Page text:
A tête-à-tête with MUA Bobbi Brown.

ELLE (Canada) - - Insider -

When I was grow­ing up in the ’70s, if you weren’t a blond, blue-eyed su­per­model, you were not con­sid­ered pretty. And I cer­tainly wasn’t that. I never saw the pos­si­bil­ity of beauty in my face. When I went to see Love Story and saw Ali MacGraw with dark hair, a mid­dle part, thick eye­brows and re­ally nat­u­ral makeup, I was like, ‘Wow, she’s beau­ti­ful; I guess I am too.’

“When I started out, it was a new con­cept that a makeup artist was go­ing to cre­ate a line of makeup. That was rev­o­lu­tion­ary. Peo­ple think I’m smart be­cause I have al­ways in­cluded women of all colours [in my makeup shade range]. But it’s not smart; it makes sense! I want ev­ery woman who comes to a counter to find her foun­da­tion. I didn’t do it for some mar­ket­ing rea­son or be­cause it was in vogue at the time. You need a foun­da­tion that matches your skin.

“How would I de­fine nude? Nude is not beige, and nude is not washed out. Your own nude is the colour you have on your eye­lids when you wash your makeup off; ev­ery­one’s is dif­fer­ent. I’ve been do­ing the no-makeup look for years, but this sea­son we call it the mod­ern no-makeup look be­cause it’s ac­tu­ally makeup that looks like you’re not wear­ing any. It en­hances your nat­u­ral beauty but helps you cover up your flaws. I’m sorry, but dark cir­cles need to be bright­ened. [Laughs]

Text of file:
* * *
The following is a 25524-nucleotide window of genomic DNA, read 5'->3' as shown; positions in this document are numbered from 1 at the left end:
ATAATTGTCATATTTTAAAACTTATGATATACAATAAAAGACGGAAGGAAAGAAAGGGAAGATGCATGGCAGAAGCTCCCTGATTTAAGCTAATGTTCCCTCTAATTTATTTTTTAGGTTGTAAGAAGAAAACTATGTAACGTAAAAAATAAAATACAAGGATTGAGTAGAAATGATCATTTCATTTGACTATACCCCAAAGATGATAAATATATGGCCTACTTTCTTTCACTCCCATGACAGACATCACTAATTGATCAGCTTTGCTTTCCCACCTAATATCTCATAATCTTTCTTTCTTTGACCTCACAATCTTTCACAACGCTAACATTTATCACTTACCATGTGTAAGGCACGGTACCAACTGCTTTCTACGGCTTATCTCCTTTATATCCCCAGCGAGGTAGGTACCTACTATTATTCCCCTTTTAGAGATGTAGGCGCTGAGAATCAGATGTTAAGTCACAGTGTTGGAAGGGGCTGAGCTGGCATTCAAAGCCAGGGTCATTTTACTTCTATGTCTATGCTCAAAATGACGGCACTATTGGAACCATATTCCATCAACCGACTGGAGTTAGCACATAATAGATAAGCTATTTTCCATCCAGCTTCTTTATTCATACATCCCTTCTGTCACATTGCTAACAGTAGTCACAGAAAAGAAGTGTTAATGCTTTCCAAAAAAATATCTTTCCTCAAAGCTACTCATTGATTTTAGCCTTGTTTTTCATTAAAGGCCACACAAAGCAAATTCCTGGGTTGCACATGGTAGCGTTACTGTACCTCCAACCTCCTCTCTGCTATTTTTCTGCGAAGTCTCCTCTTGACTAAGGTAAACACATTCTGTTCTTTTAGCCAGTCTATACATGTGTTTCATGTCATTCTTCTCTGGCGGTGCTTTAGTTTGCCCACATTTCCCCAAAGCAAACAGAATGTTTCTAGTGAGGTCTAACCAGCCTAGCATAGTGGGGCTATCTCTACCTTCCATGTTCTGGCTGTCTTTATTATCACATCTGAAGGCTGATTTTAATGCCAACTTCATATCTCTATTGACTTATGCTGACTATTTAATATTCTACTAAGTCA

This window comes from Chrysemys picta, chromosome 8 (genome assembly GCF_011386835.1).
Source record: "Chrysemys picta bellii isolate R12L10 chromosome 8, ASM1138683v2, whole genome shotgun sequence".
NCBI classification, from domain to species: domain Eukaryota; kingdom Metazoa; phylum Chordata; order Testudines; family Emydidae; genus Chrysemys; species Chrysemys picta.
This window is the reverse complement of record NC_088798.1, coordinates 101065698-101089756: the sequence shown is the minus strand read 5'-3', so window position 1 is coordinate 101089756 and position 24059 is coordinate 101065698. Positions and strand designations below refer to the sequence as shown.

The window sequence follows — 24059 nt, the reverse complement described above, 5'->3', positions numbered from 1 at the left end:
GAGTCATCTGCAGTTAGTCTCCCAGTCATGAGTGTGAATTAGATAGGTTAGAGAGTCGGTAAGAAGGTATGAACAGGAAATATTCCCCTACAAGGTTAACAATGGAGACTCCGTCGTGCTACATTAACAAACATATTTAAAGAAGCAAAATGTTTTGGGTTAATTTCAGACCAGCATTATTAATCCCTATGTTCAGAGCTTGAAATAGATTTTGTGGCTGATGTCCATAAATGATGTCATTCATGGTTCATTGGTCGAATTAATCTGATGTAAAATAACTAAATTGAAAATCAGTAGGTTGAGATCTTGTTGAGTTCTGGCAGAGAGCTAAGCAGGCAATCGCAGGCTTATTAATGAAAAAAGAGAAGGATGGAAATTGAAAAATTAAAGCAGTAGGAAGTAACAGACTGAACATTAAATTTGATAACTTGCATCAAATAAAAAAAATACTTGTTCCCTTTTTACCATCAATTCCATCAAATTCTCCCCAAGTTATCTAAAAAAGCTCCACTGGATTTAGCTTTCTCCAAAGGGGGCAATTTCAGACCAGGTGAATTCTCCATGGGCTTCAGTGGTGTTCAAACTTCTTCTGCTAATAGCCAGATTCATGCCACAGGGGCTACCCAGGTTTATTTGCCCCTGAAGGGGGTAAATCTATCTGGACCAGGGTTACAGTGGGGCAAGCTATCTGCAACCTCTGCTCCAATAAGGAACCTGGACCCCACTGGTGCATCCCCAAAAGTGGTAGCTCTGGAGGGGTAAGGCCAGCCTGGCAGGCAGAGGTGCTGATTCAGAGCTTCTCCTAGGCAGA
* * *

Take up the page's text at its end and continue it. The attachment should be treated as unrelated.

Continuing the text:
“Makeup gets you in these bizarre places that peo­ple don’t re­al­ize. [In the ’80s], An­nie Lei­bovitz hired me and I got to do the Rolling Stones’ makeup for the Dirty Work cover. It was re­ally fun. Keith wanted black, smoky eyes. I ac­tu­ally saved all of the smudgy cot­ton Q-tips for years; I don’t know where they are now! Af­ter I did their makeup, the stylist came in with all of their clothes on hang­ers. She closed the door and said, ‘Okay, guys, get ready.’ I’m clean­ing up my makeup and I look up and all of the Rolling Stones are in their un­der­wear, get­ting dressed.

“I’m the ul­ti­mate chick mag­net. [Laughs] Some­times I say ‘Have you ever heard of Bobbi Brown the makeup com­pany?’ When some­one says ‘No,’ then I’m like, ‘Well, I have this cos­met­ics com­pany and we use real mod­els, and you can Google me.’ But I’ve found some beau­ti­ful girls on the street [to use in our cam­paigns]. I think prob­a­bly my big­gest strength is some­thing that can’t be taught: I am so naive. I am. I just never think some­thing’s not go­ing to work. I have ideas and I’m like, ‘Why not?’ As soon as ev­ery­thing looks like the big­gest dis­as­ter, I say ‘Okay, so now what? What do we do now?’ That’s be­ing an en­tre­pre­neur.” n

Ali MacGraw; Brown’s of­fice (left)

Bobbi Brown The Nude Li­brary 25th-An­niver­sary Edi­tion ($235)

“I love ev­ery­thing Bri­tish,” says Brown, whose of­fice is adorned with items ce­ment­ing her an­glophile sta­tus, in­clud­ing an of­fi­cial note to say that Kate Mid­dle­ton wore Bobbi Brown makeup at her wed­ding. The City Col­lec­tion pays homage to Lon­don, as well as Paris and New York. Bobbi Brown Lim­ited-Edi­tion City Col­lec­tion Lon­don and Paris pal­ettes ($75 each). For de­tails, see Shop­ping Guide.

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